Every year for the last 25 years, the Sheraton has brought together Seattle’s architecture community to work with some nontraditional materials: candy, fondant, and, of course, gingerbread.
And these aren’t the tiny, tabletop creations from your youth. These houses are massive, with elaborate mechanical elements, integrated lighting displays, and interior scaffolding.
“Every year it’s bigger,” Ben Mulder, principal and designer at 4D Architects, told Curbed Seattle as he put finishing touches on his creation: an ultra-futuristic vision of Pioneer Square and Sodo that’s equal parts Seattle, Dubai, and Atlantis.
“It’s another way of being creative,” Mulder explained. “in my profession I have to be an adult and follow all sorts of rules every day [like zoning and client wishes]... here there are very few rules. I just have to make sure it fits out the door.”
This year, architects were told to create Seattle’s past or future. There’s one thing all the future designs, including 4D’s, have in common: We’re underwater. Some creations are more extreme, like MG2’s design with bulbous jellyfish below the surface that dwarf an underwater train. Another, by Mackenzie, imagines a more wholly underwater scenario, with the Space Needle submerged and surrounded by coral made from Froot Loops and Cheetos.
4D still acknowledges a rising sea level, but the result is less dramatic. “I’m a more positive thinking guy, I guess,” said Mulder.
Still, 4D designs around the new environment, including a little second coming of Bertha digging below the sea. The candy cutterhead even spins, thanks to a disco ball motor that Mulder said cost about $10. (“Unlike that one, this one works,” someone called off from the side as we were speaking.)
Above, some familiar structures are built primarily of gingerbread: Smith Tower, King Street Station. But new structures, consisting mostly of melted and molded Isomalt—a sugar substitute made from beets—rise even further above, taking twisty shapes, inspired by both the past and by Mulder’s imagination.
“That’s exactly the whole intent, is the dark kind of wavy gingerbread that’s not perfect and then offset it with this high-tech LED-lit modern stuff,” explained Mulder.
Next to the Smith Tower is a futuristic take on what used to be Seattle’s tallest skyscraper. Another, facing the water, draws inspiration from the bow of a boat. A tall, spinning building stands out among the newer buildings, though: Mulder said it’s a residential high-rise that would make a pretty penny, because “you can sell all units as water view.” (It was only after he conceived the structure, Mulder said, that he learned that this idea is already in the works.)
4D also shares a similar vision of the future as many Sonics fans: In this future, Chris Hansen’s vision for an arena in Sodo is a reality. The Sounders get their own stadium, shaped like half a soccer ball and gently rotating—“because we can,” said Mulder. An unnamed hockey team also gets a stadium of its own.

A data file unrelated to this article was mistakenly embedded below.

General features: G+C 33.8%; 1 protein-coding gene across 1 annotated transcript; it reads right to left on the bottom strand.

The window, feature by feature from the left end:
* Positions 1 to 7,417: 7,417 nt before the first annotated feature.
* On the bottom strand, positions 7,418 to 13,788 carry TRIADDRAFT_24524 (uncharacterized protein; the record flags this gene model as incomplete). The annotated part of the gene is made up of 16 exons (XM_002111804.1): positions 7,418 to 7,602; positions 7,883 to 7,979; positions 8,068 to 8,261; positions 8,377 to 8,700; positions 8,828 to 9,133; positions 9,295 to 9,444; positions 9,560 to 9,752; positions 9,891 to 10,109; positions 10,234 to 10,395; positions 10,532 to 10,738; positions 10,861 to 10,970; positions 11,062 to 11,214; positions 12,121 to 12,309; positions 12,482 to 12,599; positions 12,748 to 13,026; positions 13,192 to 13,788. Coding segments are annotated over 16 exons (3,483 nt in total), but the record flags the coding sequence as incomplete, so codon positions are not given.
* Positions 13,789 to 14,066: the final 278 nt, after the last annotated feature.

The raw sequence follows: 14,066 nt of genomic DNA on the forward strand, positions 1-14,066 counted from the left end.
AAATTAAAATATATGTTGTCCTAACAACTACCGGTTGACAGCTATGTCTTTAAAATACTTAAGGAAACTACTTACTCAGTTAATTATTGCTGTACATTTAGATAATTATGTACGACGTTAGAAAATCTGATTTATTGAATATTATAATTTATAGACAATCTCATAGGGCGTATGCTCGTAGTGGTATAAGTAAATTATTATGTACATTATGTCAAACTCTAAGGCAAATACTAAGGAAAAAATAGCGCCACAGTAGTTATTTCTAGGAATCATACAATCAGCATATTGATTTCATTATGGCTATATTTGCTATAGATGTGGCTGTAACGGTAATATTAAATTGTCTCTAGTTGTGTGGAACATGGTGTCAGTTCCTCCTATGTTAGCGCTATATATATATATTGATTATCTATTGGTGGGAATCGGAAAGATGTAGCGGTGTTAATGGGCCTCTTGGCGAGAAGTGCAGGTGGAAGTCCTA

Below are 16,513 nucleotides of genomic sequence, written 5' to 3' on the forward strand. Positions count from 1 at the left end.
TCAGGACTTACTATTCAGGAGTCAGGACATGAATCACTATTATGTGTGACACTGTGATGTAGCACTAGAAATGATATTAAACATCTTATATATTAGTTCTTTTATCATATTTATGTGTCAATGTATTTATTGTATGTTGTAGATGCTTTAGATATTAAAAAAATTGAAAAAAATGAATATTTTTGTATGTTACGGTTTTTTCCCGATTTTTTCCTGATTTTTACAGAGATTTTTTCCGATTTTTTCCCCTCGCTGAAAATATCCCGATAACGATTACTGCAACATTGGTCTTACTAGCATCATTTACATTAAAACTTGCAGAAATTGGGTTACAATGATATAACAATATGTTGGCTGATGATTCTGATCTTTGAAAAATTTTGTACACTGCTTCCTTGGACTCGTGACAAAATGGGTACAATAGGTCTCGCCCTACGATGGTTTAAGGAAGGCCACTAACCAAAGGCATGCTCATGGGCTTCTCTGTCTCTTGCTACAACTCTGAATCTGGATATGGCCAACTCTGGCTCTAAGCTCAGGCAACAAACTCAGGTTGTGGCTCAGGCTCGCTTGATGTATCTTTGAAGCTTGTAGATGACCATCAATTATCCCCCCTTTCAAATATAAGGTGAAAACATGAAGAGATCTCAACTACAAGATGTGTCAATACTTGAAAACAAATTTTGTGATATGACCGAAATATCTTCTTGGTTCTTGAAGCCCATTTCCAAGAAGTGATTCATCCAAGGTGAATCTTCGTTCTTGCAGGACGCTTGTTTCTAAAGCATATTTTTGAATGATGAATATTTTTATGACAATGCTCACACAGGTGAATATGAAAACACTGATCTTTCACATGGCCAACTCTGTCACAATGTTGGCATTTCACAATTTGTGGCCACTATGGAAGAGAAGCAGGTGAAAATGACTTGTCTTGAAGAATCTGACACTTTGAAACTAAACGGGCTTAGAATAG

An elevated bus lane connects the towers at mid-height, although the State Route 99 tunnel, currently under construction, is still present. “All we’re going to have left are buses,” said Mulder, “and hovering Priuses.”
The past takes, despite more finite possibilities, are perhaps even more diverse than the future. Master Builders Association built a spinning Pioneer Square with a burning Seattle Fire underneath. Another by Bailly & Bailly built Seattle’s piers below St. James Cathedral—before the dome collapse—with a Seattle Metropolitans logo down one side. Apparently there are a lot of hockey fans in the room.
Callison RTKL’s is the most conceptual. Originally designed as the Fremont Troll holding a Space Needle, the design evolved to evoke old Ballard. The troll became a massive, stout fisherman in a blue-striped tee and yellow coveralls with a red beard, shouldering a boat. He’s emerging from a half-circle of seawall, with a mechanical Hiram Chittenden Locks on one end, topped by half of the Ballard Bridge. A seagull in a matching shirt flies overhead.
A fish peeks out the front pocket of his overalls, “in case he needs a snack or a friend,” said Michael Trenary, senior designer at Callison.
“We wanted to play with scale, make nature kind of the larger element,” Trenary said of the design. Human-made elements, like locks and boats, stay relatively small, while natural elements stay in scale with the fisherman—an octopus wrapping around his leg, fish below the surface, the orca he’s using as a steed.
“We really wanted it to be something that was whimsical and magical,” Trenary explained, “not really a literal retelling of the past.”
The base structure is papier-mache—and like all the submissions to the gingerbread village, it’s mostly inedible. But most visible elements are. That octopus, wrapped in red Swedish fish, took around 300 hours to complete. The fisherman was sculpted out of 20 pounds of fondant.
“It’s fun having these amorphous shapes,” said Trenary, “but getting the full 360 degrees of every surface has been really challenging. But ultimately rewarding.”
The sea captain, the Sodo stadiums, and the rest of these candy creations are all available for visits through January 1 at their new location in City Centre.
- Sheraton’s Massive Gingerbread Village Celebrates 25 Years [ES]
- Gingerbread Village [Sheraton Seattle]